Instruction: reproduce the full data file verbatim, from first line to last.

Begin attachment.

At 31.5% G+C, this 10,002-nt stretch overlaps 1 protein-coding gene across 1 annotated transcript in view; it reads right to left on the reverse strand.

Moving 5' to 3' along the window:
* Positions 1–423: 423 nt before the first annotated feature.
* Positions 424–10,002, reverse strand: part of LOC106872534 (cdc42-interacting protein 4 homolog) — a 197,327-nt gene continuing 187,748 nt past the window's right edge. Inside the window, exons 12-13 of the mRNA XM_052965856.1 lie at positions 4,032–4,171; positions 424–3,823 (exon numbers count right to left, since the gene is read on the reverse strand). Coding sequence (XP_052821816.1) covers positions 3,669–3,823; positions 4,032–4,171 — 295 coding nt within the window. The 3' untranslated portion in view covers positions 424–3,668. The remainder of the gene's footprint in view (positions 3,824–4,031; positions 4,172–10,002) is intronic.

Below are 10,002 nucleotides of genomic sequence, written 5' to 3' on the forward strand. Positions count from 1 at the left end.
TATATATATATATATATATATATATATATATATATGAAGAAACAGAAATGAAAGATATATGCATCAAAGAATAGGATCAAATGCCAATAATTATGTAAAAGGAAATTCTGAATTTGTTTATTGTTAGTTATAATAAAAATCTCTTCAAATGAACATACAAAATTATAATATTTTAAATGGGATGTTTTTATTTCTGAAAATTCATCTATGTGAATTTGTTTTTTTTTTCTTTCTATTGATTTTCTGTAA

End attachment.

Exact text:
At 31.5% G+C, this 10,002-nt stretch overlaps 1 protein-coding gene across 1 annotated transcript in view; it reads right to left on the reverse strand.

Moving 5' to 3' along the window:
* Positions 1–423: 423 nt before the first annotated feature.
* Positions 424–10,002, reverse strand: part of LOC106872534 (cdc42-interacting protein 4 homolog) — a 197,327-nt gene continuing 187,748 nt past the window's right edge. Inside the window, exons 12-13 of the mRNA XM_052965856.1 lie at positions 4,032–4,171; positions 424–3,823 (exon numbers count right to left, since the gene is read on the reverse strand). Coding sequence (XP_052821816.1) covers positions 3,669–3,823; positions 4,032–4,171 — 295 coding nt within the window. The 3' untranslated portion in view covers positions 424–3,668. The remainder of the gene's footprint in view (positions 3,824–4,031; positions 4,172–10,002) is intronic.

Below are 10,002 nucleotides of genomic sequence, written 5' to 3' on the forward strand. Positions count from 1 at the left end.
TATATATATATATATATATATATATATATATATATGAAGAAACAGAAATGAAAGATATATGCATCAAAGAATAGGATCAAATGCCAATAATTATGTAAAAGGAAATTCTGAATTTGTTTATTGTTAGTTATAATAAAAATCTCTTCAAATGAACATACAAAATTATAATATTTTAAATGGGATGTTTTTATTTCTGAAAATTCATCTATGTGAATTTGTTTTTTTTTTCTTTCTATTGATTTTCTGTAA